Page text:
Sedation is a widespread part of a number of dental procedures including root canals or wisdom tooth extractions. However, sedation is becoming increasingly common and is often given to individuals who suffer from anxiety or phobias that are too severe to get routine checkups or minor procedures done.
Sedation is generally divided into one of four categories as follows:
Oral sedatives can be given to a patient before the procedure and help to mellow and calm the individual. These can be useful for someone who has panic attacks or other fear and anxiety issues when going to the dentists. These help calm the person and relax them and it also keeps them conscious and alert during the procedure. Oral sedatives provide no pain relief, so so form of local anesthetic will also need to be administered.
Intravenous (IV) Sedation
Similar to oral sedatives, these are given in a liquid form through an IV and allow for continuous levels. These are commonly used in long or involved procedures that can take a good bit of time. Like oral sedatives, this method does not provide pain relief, so a form of anesthetic must be administered.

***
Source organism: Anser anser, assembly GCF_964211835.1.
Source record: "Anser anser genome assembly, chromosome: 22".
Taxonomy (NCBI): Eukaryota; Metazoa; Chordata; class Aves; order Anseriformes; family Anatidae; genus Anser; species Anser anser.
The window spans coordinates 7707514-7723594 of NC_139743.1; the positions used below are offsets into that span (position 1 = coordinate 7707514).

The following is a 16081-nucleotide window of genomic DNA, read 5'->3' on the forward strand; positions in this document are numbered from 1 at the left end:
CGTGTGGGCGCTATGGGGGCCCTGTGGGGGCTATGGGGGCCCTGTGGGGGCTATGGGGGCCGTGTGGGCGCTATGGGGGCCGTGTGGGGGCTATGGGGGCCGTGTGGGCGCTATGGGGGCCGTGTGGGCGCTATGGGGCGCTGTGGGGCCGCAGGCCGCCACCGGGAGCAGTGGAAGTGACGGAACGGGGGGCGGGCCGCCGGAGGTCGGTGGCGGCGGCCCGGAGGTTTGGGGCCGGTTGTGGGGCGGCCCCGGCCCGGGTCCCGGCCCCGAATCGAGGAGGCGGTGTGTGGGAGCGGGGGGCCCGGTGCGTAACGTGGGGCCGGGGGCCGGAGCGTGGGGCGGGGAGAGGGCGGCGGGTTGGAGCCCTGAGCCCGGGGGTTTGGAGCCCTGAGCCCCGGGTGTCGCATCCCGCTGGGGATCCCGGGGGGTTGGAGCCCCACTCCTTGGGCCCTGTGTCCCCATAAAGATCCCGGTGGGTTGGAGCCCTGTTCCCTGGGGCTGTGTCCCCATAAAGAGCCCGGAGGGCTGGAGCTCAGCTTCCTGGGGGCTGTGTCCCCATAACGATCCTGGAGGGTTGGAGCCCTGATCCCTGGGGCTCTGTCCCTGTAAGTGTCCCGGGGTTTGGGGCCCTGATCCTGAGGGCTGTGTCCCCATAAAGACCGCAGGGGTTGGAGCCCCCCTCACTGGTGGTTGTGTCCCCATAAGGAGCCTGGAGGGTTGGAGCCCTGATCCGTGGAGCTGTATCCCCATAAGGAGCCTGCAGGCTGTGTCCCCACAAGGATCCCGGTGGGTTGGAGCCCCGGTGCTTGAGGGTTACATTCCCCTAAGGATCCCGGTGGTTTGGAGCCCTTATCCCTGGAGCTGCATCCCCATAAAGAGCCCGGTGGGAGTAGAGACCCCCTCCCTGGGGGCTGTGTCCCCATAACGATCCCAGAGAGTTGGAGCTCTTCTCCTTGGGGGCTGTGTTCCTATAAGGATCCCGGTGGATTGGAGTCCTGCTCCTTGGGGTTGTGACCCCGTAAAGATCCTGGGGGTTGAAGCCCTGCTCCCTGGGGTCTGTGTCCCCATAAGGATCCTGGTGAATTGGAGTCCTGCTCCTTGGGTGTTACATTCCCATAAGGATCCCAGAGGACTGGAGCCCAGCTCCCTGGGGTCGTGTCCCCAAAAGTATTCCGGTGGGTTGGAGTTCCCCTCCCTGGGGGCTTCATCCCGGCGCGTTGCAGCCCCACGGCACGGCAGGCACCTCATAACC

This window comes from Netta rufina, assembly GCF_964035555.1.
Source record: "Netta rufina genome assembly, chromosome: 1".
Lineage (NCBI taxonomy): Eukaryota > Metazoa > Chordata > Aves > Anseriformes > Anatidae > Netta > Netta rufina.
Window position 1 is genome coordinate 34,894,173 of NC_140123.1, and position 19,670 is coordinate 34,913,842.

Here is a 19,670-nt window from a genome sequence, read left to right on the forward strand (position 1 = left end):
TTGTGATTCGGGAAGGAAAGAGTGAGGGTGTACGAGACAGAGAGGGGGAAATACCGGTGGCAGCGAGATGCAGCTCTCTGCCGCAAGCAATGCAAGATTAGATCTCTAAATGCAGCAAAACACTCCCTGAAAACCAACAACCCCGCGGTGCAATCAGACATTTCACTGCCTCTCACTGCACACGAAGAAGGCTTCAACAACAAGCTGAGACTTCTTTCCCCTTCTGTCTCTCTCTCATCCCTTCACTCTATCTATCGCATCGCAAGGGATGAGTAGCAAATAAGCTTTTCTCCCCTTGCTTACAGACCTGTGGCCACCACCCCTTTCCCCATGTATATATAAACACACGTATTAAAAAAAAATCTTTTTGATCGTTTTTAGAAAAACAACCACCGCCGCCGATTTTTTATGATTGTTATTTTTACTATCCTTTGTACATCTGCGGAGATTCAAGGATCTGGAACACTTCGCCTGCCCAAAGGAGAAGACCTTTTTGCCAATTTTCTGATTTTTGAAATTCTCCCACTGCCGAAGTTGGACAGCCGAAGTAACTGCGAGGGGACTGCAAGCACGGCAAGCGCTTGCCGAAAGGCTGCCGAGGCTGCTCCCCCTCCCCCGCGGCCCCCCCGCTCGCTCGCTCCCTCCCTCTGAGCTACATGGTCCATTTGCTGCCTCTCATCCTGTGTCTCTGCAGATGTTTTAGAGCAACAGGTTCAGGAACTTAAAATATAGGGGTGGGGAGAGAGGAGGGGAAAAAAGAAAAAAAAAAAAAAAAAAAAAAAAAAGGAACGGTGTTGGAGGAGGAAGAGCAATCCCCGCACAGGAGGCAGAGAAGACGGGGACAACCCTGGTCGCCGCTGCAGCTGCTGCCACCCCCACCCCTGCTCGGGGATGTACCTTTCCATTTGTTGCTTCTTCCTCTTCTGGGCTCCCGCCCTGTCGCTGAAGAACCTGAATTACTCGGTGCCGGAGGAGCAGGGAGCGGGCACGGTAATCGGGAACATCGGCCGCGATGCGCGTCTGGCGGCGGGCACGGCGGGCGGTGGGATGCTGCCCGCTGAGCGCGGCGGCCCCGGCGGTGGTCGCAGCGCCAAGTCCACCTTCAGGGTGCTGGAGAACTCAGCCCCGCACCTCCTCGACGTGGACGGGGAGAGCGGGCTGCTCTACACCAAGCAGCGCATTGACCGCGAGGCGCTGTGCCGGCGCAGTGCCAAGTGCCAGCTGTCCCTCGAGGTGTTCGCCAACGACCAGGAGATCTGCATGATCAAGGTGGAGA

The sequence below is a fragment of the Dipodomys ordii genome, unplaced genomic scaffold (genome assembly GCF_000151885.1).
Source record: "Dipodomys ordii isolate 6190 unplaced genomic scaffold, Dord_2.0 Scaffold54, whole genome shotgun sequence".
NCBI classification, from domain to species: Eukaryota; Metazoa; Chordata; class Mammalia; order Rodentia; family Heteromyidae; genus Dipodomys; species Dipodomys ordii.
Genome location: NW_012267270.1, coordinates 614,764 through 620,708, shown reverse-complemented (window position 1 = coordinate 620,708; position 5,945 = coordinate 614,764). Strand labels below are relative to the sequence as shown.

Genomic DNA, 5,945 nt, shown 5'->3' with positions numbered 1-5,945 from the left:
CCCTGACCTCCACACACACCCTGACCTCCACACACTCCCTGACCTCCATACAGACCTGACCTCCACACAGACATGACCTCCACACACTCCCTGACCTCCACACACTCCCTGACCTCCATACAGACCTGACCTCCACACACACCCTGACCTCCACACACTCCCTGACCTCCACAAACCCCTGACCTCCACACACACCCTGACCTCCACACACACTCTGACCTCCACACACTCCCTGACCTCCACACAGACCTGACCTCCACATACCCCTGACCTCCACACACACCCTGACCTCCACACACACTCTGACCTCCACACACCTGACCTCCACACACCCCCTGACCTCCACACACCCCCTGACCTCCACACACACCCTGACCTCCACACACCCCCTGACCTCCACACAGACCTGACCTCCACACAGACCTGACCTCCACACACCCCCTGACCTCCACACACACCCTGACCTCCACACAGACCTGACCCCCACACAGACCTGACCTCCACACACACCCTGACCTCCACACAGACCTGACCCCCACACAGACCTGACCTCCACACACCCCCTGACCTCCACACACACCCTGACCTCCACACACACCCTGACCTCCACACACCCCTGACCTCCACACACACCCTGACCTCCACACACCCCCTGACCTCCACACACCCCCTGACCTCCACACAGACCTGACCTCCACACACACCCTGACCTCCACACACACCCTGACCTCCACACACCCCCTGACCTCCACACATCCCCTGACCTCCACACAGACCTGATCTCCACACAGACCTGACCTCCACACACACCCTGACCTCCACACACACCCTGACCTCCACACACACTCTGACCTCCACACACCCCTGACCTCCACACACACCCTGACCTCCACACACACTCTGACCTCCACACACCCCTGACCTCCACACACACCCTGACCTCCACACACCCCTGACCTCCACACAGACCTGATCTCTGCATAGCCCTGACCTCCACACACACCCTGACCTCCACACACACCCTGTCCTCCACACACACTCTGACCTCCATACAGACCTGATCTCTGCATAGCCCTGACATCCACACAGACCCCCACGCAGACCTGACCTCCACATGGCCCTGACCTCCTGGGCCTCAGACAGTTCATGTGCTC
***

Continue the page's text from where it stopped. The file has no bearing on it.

Nitrous Oxide Sedation
This is the most common type of inhalation sedation, and goes by the more common name of laughing gas. Nitrous Oxide is used to bring about a state of relaxation and calmness. A local anesthetic is needed to eliminate pain. Laughing gas is commonly used for quick procedures or minor dental work done on children and youth.
This technique of dental sedation makes use of anesthetic with the goal of rendering the patient unconscious. With this method of sedation, the patient is unaware of anything happening around them and cannot communicate, respond, or move during the procedure.
The American Dental Association “supports the right of appropriately trained dentists” when done by a professional and experienced dentist, saying that general sedation is a safe and effective treatment when properly administered.